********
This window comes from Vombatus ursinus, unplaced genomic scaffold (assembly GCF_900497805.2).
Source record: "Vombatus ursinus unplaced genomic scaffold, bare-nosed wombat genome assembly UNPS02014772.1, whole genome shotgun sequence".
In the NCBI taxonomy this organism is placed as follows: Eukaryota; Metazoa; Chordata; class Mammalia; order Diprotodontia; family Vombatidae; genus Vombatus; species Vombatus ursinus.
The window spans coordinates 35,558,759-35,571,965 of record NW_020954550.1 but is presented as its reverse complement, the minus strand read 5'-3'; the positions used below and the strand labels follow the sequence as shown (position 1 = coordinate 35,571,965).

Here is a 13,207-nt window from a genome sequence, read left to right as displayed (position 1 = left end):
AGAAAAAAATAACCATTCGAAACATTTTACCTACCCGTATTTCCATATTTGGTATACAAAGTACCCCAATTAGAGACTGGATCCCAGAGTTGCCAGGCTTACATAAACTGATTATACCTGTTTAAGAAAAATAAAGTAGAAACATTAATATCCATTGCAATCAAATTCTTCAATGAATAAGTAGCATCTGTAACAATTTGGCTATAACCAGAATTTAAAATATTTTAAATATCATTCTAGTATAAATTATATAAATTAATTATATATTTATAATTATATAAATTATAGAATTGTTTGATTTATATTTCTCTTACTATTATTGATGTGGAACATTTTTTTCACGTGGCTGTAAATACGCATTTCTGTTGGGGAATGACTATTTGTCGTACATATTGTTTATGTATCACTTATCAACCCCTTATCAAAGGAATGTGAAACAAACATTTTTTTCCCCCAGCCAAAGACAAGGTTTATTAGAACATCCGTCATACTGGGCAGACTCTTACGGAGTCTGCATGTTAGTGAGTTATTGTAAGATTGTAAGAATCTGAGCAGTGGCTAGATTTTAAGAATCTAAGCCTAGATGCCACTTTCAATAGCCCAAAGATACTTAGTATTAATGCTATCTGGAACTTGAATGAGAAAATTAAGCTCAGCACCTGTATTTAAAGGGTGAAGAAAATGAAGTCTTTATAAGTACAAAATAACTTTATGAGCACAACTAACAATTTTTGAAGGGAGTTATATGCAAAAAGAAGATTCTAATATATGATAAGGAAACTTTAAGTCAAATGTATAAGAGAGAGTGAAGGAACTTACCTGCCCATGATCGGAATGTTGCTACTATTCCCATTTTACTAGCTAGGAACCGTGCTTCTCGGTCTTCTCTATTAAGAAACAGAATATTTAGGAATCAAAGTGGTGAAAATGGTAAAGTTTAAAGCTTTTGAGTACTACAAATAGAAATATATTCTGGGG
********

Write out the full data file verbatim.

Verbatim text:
This window comes from Vombatus ursinus, unplaced genomic scaffold (assembly GCF_900497805.2).
Source record: "Vombatus ursinus unplaced genomic scaffold, bare-nosed wombat genome assembly UNPS02014772.1, whole genome shotgun sequence".
In the NCBI taxonomy this organism is placed as follows: Eukaryota; Metazoa; Chordata; class Mammalia; order Diprotodontia; family Vombatidae; genus Vombatus; species Vombatus ursinus.
The window spans coordinates 35,558,759-35,571,965 of record NW_020954550.1 but is presented as its reverse complement, the minus strand read 5'-3'; the positions used below and the strand labels follow the sequence as shown (position 1 = coordinate 35,571,965).

Here is a 13,207-nt window from a genome sequence, read left to right as displayed (position 1 = left end):
AGAAAAAAATAACCATTCGAAACATTTTACCTACCCGTATTTCCATATTTGGTATACAAAGTACCCCAATTAGAGACTGGATCCCAGAGTTGCCAGGCTTACATAAACTGATTATACCTGTTTAAGAAAAATAAAGTAGAAACATTAATATCCATTGCAATCAAATTCTTCAATGAATAAGTAGCATCTGTAACAATTTGGCTATAACCAGAATTTAAAATATTTTAAATATCATTCTAGTATAAATTATATAAATTAATTATATATTTATAATTATATAAATTATAGAATTGTTTGATTTATATTTCTCTTACTATTATTGATGTGGAACATTTTTTTCACGTGGCTGTAAATACGCATTTCTGTTGGGGAATGACTATTTGTCGTACATATTGTTTATGTATCACTTATCAACCCCTTATCAAAGGAATGTGAAACAAACATTTTTTTCCCCCAGCCAAAGACAAGGTTTATTAGAACATCCGTCATACTGGGCAGACTCTTACGGAGTCTGCATGTTAGTGAGTTATTGTAAGATTGTAAGAATCTGAGCAGTGGCTAGATTTTAAGAATCTAAGCCTAGATGCCACTTTCAATAGCCCAAAGATACTTAGTATTAATGCTATCTGGAACTTGAATGAGAAAATTAAGCTCAGCACCTGTATTTAAAGGGTGAAGAAAATGAAGTCTTTATAAGTACAAAATAACTTTATGAGCACAACTAACAATTTTTGAAGGGAGTTATATGCAAAAAGAAGATTCTAATATATGATAAGGAAACTTTAAGTCAAATGTATAAGAGAGAGTGAAGGAACTTACCTGCCCATGATCGGAATGTTGCTACTATTCCCATTTTACTAGCTAGGAACCGTGCTTCTCGGTCTTCTCTATTAAGAAACAGAATATTTAGGAATCAAAGTGGTGAAAATGGTAAAGTTTAAAGCTTTTGAGTACTACAAATAGAAATATATTCTGGGG